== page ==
While the economics may still be debatable, it’s good to see that Sri Lanka is moving in the direction of independence from oil-based power generation.
At a presentation during the recent CIMA Leadership Conference, the Minister for Power & Energy talked about other things in the pipeline – including Net Metering.
I first read about Net Metering in Thomas Friedman’s Hot, Flat and Crowded. In the book, Friedman discussed an energy-net, much like the Internet.
In this scenario, homes can have their own solar panels and generate electricity to be fed to the national grid. As a result, ho me consumers can enjoy a reduction in their usage at the end of the month, which would be the net of their actual usage and units fed to the grid. A great way to reduce electricity bills, methinks.
Friedman also discussed “Petropolitics” (or the power that comes from being an oil-producing nation) and how turning to alternative power sources was also a means of creating national power.
In this background, it’s heartening to note that Sri Lanka is making some progress. Even more so, since we have the advantage of being smaller and having a monopoly situation with electrification – which could allow us to adopt the key strategies towards a greener nation faster than other countries.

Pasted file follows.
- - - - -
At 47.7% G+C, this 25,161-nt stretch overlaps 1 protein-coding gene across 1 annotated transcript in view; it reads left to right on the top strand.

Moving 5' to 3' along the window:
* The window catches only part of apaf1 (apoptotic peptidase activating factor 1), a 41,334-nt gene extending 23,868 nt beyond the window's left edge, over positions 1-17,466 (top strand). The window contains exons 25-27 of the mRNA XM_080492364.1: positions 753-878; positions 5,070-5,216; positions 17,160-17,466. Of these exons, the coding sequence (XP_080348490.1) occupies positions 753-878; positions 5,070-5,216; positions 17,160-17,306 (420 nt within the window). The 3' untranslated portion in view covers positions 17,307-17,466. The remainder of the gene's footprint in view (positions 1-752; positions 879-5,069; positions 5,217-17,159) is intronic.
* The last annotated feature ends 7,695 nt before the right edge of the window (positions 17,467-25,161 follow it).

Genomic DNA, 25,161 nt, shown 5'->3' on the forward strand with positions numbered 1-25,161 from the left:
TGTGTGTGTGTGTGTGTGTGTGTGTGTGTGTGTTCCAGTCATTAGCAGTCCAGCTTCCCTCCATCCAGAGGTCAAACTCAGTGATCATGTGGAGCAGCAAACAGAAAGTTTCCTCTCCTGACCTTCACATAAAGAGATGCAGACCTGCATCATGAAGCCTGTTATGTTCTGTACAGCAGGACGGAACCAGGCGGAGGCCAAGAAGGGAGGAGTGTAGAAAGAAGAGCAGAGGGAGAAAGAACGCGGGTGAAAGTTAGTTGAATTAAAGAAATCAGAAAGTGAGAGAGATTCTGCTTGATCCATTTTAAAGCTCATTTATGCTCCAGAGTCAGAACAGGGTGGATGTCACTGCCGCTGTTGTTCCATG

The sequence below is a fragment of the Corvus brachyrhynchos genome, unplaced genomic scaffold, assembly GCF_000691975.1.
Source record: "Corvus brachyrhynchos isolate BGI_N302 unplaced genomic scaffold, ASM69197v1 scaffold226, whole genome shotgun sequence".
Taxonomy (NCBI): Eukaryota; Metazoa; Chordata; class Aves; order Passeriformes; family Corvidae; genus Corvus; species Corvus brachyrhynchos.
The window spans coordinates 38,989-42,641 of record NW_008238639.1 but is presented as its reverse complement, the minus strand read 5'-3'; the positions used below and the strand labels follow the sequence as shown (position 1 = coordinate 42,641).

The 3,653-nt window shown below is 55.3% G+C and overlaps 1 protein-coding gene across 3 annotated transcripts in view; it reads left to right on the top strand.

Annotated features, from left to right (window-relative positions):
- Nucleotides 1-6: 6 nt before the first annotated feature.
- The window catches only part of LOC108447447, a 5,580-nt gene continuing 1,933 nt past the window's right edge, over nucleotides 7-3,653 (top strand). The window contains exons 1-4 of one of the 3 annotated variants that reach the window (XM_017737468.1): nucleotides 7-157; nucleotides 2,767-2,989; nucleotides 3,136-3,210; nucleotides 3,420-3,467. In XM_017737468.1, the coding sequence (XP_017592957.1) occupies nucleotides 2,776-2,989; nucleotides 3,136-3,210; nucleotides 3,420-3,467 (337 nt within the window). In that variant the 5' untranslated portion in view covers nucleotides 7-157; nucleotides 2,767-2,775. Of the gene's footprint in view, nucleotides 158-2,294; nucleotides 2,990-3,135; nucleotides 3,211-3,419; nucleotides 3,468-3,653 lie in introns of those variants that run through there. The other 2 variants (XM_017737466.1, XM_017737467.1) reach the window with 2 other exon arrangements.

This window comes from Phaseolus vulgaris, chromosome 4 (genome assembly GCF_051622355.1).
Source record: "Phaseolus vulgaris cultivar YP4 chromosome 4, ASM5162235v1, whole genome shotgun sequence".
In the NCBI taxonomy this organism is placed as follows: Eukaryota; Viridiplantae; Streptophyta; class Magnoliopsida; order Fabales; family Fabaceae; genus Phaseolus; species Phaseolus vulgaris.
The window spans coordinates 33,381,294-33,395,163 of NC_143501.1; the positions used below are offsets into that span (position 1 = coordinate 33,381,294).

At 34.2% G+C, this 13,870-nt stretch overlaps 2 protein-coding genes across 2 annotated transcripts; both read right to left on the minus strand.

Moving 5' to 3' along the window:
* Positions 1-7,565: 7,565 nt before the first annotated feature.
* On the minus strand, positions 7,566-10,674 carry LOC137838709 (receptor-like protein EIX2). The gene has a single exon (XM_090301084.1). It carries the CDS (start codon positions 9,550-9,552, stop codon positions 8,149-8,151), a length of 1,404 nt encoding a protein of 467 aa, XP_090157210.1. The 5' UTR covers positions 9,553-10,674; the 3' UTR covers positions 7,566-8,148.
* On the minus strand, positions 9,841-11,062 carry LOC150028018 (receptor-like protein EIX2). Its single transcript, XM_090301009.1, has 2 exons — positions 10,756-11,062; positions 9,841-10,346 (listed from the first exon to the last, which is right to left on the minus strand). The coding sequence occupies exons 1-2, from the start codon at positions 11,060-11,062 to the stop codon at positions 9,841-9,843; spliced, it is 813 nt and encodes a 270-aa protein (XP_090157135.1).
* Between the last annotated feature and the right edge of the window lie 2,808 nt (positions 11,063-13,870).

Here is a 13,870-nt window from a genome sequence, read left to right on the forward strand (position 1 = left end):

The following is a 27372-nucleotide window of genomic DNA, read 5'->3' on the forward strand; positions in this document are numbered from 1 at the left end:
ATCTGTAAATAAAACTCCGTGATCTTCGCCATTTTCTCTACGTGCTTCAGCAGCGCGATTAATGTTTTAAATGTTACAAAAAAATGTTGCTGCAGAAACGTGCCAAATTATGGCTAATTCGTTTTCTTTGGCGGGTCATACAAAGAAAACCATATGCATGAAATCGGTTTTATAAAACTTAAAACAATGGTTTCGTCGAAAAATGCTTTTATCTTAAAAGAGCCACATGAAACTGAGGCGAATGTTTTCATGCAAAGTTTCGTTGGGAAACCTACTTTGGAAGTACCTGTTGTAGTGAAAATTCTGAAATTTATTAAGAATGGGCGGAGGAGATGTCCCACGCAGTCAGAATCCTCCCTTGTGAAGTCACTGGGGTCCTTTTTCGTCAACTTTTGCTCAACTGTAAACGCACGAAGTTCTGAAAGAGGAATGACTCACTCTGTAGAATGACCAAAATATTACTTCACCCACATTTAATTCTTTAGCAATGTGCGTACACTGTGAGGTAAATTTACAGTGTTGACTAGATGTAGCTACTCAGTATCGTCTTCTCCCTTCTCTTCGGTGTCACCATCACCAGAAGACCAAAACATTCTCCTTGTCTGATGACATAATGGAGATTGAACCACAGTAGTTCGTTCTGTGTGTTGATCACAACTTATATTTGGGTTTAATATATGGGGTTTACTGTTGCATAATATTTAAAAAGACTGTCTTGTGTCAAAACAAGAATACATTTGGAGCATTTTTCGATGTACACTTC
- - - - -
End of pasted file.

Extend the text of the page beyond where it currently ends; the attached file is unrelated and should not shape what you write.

The Youtube video embedded below is a news clip (in Sinhalese) of the ceremony marking the commissioning of the plant. Unfortunately, the images show a cloudy day in Hambantota, where the plant is situated. Given how much sunlight they are supposed to get in Hambantota, that’s quite ironic.
Nevertheless, I hope this works out well and that we are able to see more alternative energy generation in action in Sri Lanka.
And if it did, how safe would you be feeling?
Photographed today at Lanka Hospitals. Amazing how well aligned it is, tho. License plates smudged to prevent owner from public humiliation.
I was very happy to read in the Sunday Times that there’s a proposal to bring in LED street lighting to Sri Lanka. The company concerned with the project, Carbon Futures is also planning on using local production facilities in partnership with local company RONA Electricals (Pvt) Ltd. The initial investment that they make is not a gift or donation – the company plans on making use of the carbon credits that it will generate to recover the costs. But that’s still great news. At least it will make it possible to reduce the costs of lighting our streets. With development taking place, we will have even more roads to light up, not to mention homes, factories and offices. With better LED lighting, there should be at least some cost benefits to people.